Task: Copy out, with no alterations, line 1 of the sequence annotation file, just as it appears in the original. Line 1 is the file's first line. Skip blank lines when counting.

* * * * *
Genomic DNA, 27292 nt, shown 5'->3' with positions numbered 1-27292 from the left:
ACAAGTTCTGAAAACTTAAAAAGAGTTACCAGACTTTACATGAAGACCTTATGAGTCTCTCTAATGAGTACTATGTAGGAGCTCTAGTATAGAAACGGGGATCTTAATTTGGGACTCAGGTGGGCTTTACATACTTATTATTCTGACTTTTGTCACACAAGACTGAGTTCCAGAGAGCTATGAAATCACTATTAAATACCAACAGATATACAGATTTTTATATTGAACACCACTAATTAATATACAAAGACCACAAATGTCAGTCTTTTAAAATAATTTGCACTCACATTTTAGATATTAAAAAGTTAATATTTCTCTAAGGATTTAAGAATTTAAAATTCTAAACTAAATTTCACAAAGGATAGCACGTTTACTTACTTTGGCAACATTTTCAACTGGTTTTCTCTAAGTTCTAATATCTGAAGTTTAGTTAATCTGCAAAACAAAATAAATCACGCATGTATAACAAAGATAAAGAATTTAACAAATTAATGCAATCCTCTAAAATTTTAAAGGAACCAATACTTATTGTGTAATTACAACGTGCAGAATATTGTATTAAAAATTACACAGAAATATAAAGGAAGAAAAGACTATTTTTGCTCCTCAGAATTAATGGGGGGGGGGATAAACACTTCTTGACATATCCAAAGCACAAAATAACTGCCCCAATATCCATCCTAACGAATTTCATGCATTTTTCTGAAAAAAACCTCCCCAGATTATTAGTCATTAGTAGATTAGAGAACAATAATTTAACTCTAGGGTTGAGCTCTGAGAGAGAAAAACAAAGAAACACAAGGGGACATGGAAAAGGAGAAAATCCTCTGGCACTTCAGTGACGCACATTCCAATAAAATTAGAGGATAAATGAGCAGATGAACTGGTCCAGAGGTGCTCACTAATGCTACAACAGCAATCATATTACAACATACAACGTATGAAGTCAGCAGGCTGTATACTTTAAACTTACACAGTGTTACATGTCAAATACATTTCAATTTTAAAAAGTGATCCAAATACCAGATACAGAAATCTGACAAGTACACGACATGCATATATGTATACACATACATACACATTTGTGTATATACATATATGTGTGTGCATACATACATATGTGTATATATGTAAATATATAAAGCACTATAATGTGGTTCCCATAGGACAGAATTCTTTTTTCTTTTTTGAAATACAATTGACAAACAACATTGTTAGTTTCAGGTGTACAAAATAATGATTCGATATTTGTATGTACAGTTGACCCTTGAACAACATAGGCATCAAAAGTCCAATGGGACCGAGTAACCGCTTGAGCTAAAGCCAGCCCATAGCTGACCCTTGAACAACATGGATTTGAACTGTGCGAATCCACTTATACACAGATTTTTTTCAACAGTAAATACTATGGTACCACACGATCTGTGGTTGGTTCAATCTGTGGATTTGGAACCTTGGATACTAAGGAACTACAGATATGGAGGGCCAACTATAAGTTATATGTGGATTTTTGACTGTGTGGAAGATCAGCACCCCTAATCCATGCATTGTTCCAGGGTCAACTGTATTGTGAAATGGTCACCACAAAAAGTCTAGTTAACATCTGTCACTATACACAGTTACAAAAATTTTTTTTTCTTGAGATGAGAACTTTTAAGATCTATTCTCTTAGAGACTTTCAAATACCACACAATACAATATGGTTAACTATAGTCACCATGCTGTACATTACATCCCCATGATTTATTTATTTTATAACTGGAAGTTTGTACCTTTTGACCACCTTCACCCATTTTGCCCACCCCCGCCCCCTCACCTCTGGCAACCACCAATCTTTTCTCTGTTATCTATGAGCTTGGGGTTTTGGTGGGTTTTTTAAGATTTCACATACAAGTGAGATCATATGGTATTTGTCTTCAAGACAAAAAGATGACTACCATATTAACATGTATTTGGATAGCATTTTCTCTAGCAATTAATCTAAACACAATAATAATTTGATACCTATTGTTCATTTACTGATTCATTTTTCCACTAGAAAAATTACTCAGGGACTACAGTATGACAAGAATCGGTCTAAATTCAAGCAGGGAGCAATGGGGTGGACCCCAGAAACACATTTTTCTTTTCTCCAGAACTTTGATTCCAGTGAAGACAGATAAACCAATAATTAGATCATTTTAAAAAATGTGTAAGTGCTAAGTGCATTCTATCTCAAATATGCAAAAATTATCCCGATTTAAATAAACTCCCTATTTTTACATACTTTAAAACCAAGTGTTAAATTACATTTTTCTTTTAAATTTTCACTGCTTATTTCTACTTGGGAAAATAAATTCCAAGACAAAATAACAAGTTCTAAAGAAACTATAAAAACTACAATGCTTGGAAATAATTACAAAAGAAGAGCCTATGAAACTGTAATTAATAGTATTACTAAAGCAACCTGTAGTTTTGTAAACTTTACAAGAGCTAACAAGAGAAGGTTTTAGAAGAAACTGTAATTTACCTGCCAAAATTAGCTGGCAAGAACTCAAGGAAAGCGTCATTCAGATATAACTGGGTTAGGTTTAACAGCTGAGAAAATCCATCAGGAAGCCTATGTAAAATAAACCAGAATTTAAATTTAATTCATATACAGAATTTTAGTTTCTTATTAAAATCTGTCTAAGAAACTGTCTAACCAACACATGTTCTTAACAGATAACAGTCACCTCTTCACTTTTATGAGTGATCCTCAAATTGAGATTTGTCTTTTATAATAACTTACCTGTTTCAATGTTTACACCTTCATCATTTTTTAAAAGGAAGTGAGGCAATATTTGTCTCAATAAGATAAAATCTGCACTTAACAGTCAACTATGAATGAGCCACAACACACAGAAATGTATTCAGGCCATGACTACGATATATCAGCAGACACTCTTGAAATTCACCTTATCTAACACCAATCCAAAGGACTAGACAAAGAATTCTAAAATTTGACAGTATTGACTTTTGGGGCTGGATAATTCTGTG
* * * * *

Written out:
Genomic DNA, 27292 nt, shown 5'->3' with positions numbered 1-27292 from the left: